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Legend of Loch Ness Monster will be tested with DNA samples

Research shows diet shift of beluga whales in Alaska inlet

Research shows diet shift of beluga whales in Alaska inlet
In this August, 2009, file photo provided by the Department of Defense, a Cook Inlet beluga whale calf, left, and an adult breach near Anchorage, Alaska. A new study concludes that endangered beluga whales in Cook Inlet changed their diet over five decades from saltwater prey to fish and crustaceans influenced by freshwater. The analysis of isotopes in beluga bone and teeth by University of Alaska Fairbanks researchers showed belugas formerly fed on prey that had little contact with freshwater. (Christopher Garner/Department of Defense via AP, File)

Beluga whales in Alaska’s Cook Inlet may have changed their diet over five decades from saltwater prey to fish and crustaceans influenced by freshwater, according to a study by University of Alaska Fairbanks researchers.

An analysis of isotopes in beluga bone and teeth showed belugas formerly fed on prey that had little contact with freshwater. More recent generations of belugas fed in areas where rivers pour freshwater into ocean habitats.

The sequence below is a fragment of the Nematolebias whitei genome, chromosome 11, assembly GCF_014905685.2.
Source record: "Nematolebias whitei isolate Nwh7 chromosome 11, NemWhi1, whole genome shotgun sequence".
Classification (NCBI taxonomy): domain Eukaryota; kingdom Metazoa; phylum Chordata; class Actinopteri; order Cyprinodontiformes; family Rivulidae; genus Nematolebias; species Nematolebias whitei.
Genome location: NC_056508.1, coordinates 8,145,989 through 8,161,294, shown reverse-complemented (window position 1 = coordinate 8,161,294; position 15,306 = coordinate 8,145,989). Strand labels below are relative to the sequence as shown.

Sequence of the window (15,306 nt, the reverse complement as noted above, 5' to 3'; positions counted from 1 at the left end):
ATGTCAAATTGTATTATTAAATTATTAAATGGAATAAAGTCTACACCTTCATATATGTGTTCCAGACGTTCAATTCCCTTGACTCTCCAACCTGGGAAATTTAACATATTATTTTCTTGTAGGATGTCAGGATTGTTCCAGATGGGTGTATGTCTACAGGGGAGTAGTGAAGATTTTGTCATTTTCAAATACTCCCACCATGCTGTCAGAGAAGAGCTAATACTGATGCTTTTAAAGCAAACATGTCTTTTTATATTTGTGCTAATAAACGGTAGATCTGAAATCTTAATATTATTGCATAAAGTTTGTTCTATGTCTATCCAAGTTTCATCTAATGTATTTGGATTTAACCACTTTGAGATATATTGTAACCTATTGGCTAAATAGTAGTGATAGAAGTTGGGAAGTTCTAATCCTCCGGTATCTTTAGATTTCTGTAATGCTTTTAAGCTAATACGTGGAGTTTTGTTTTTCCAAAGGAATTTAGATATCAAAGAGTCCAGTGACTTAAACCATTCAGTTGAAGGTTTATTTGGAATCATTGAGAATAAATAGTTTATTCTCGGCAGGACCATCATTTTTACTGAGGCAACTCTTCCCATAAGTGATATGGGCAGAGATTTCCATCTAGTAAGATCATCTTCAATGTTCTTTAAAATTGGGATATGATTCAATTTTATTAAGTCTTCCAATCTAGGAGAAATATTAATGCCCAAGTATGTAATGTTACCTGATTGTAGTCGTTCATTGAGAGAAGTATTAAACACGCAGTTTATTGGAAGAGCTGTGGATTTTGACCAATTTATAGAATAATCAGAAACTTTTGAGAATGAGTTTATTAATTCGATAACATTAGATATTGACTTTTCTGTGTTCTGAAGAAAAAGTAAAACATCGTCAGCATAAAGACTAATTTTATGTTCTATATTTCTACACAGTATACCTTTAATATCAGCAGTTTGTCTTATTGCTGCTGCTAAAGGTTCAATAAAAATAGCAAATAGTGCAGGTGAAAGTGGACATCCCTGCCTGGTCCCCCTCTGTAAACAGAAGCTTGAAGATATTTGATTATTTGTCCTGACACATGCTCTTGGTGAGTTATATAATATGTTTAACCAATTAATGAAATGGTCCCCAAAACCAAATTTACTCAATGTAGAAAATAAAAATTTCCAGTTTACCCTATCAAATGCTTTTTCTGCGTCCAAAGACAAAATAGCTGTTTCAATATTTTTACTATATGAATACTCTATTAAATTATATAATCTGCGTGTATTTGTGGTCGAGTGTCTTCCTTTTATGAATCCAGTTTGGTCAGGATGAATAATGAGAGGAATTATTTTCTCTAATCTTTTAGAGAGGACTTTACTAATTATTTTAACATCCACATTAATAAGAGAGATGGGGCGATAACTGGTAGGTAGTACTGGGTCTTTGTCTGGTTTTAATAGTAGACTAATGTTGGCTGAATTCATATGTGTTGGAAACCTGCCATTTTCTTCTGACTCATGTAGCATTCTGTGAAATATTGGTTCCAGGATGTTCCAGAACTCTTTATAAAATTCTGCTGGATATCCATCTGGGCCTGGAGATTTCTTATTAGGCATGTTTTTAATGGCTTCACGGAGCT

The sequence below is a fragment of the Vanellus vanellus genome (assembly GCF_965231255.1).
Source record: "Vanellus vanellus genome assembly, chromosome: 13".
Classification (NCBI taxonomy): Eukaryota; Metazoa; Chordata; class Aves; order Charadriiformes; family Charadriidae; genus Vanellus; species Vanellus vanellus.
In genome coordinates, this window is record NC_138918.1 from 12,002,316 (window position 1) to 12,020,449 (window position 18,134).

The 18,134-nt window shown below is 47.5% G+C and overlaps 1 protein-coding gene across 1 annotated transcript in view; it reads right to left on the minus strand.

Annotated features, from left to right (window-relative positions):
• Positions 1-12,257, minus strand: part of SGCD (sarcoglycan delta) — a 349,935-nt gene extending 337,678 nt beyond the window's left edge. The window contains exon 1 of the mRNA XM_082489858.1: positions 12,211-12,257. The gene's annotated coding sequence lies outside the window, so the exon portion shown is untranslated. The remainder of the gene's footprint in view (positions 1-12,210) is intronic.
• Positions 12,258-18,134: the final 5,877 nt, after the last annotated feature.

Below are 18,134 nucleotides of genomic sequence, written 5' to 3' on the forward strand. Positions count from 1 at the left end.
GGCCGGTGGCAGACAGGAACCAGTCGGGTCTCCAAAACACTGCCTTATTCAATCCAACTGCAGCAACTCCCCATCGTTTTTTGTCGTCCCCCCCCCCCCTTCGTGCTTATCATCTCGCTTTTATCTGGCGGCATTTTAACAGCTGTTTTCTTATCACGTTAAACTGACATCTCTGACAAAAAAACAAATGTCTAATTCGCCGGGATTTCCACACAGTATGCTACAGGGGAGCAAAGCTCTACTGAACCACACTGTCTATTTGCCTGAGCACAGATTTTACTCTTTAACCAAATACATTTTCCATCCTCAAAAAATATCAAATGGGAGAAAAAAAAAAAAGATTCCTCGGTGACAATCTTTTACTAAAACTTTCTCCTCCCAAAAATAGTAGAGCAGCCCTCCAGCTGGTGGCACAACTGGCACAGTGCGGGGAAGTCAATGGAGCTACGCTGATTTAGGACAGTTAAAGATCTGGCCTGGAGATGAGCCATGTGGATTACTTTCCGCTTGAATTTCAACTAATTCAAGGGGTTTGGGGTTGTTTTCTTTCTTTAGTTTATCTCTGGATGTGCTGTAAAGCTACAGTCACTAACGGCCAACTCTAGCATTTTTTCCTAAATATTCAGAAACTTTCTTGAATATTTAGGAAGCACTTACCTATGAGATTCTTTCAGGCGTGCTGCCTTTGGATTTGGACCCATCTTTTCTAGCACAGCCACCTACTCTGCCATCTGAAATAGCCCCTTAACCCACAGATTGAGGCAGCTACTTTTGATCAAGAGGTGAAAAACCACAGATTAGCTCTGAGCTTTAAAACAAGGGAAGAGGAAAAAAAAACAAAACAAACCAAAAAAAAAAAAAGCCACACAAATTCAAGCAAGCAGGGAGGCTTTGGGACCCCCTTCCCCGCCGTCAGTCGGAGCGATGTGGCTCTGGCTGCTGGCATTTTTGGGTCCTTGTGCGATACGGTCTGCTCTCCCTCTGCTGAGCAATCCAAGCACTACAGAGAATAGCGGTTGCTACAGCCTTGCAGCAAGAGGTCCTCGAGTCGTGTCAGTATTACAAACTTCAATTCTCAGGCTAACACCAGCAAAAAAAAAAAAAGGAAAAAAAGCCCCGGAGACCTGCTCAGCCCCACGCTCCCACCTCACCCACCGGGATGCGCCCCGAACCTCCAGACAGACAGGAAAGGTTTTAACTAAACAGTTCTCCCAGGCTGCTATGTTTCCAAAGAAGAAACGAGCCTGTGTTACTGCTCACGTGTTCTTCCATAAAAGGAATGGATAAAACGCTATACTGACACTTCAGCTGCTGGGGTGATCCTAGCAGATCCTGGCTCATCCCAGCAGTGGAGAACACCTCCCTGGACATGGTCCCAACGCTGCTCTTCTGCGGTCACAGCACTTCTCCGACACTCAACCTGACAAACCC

New information on Cook Inlet belugas is important because the species is endangered and its numbers have not increased despite hunting restrictions and other protections. Mark Nelson, a wildlife biologist for the Alaska Department of Fish and Game and the lead author of the study, called it a little piece of that puzzle.

“If there’s something we can do to help them recover, we might start to know what that might be,” he said in a phone interview from Fairbanks.

A population of 1,300 belugas in Cook Inlet dwindled steadily through the 1980s and early 1990s. Alaska Natives harvested nearly half the remaining 650 whales between 1994 and 1998. Subsistence hunting ended in 1999 but the population remains at only about 340 animals.